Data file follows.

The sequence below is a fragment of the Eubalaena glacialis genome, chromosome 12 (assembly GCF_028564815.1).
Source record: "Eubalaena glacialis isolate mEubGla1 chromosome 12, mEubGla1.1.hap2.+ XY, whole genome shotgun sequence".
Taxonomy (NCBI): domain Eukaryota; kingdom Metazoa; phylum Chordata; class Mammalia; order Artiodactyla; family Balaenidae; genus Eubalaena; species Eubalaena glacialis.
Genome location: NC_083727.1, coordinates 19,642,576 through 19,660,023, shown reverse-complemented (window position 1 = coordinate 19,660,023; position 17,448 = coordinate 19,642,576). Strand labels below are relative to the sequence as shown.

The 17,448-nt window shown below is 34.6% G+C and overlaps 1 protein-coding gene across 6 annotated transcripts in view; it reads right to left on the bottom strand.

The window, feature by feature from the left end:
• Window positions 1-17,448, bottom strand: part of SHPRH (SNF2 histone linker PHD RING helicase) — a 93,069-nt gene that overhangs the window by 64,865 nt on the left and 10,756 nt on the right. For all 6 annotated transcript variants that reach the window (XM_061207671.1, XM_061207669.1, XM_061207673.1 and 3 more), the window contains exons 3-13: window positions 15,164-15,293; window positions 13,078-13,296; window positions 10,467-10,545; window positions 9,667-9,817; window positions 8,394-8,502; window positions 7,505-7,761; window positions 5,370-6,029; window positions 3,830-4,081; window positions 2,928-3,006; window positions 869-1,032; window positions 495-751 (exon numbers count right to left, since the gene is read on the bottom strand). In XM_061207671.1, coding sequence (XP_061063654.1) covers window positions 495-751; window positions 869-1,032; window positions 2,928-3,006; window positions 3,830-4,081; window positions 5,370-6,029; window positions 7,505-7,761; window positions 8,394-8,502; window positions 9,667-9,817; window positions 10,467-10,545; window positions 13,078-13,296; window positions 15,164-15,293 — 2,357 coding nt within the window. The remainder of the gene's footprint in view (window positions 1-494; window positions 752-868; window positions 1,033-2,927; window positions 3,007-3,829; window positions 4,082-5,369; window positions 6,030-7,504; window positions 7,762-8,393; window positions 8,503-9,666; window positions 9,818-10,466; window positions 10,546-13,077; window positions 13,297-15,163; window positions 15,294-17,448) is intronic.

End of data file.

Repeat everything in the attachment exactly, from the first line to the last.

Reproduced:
The sequence below is a fragment of the Eubalaena glacialis genome, chromosome 12 (assembly GCF_028564815.1).
Source record: "Eubalaena glacialis isolate mEubGla1 chromosome 12, mEubGla1.1.hap2.+ XY, whole genome shotgun sequence".
Taxonomy (NCBI): domain Eukaryota; kingdom Metazoa; phylum Chordata; class Mammalia; order Artiodactyla; family Balaenidae; genus Eubalaena; species Eubalaena glacialis.
Genome location: NC_083727.1, coordinates 19,642,576 through 19,660,023, shown reverse-complemented (window position 1 = coordinate 19,660,023; position 17,448 = coordinate 19,642,576). Strand labels below are relative to the sequence as shown.

The 17,448-nt window shown below is 34.6% G+C and overlaps 1 protein-coding gene across 6 annotated transcripts in view; it reads right to left on the bottom strand.

The window, feature by feature from the left end:
• Window positions 1-17,448, bottom strand: part of SHPRH (SNF2 histone linker PHD RING helicase) — a 93,069-nt gene that overhangs the window by 64,865 nt on the left and 10,756 nt on the right. For all 6 annotated transcript variants that reach the window (XM_061207671.1, XM_061207669.1, XM_061207673.1 and 3 more), the window contains exons 3-13: window positions 15,164-15,293; window positions 13,078-13,296; window positions 10,467-10,545; window positions 9,667-9,817; window positions 8,394-8,502; window positions 7,505-7,761; window positions 5,370-6,029; window positions 3,830-4,081; window positions 2,928-3,006; window positions 869-1,032; window positions 495-751 (exon numbers count right to left, since the gene is read on the bottom strand). In XM_061207671.1, coding sequence (XP_061063654.1) covers window positions 495-751; window positions 869-1,032; window positions 2,928-3,006; window positions 3,830-4,081; window positions 5,370-6,029; window positions 7,505-7,761; window positions 8,394-8,502; window positions 9,667-9,817; window positions 10,467-10,545; window positions 13,078-13,296; window positions 15,164-15,293 — 2,357 coding nt within the window. The remainder of the gene's footprint in view (window positions 1-494; window positions 752-868; window positions 1,033-2,927; window positions 3,007-3,829; window positions 4,082-5,369; window positions 6,030-7,504; window positions 7,762-8,393; window positions 8,503-9,666; window positions 9,818-10,466; window positions 10,546-13,077; window positions 13,297-15,163; window positions 15,294-17,448) is intronic.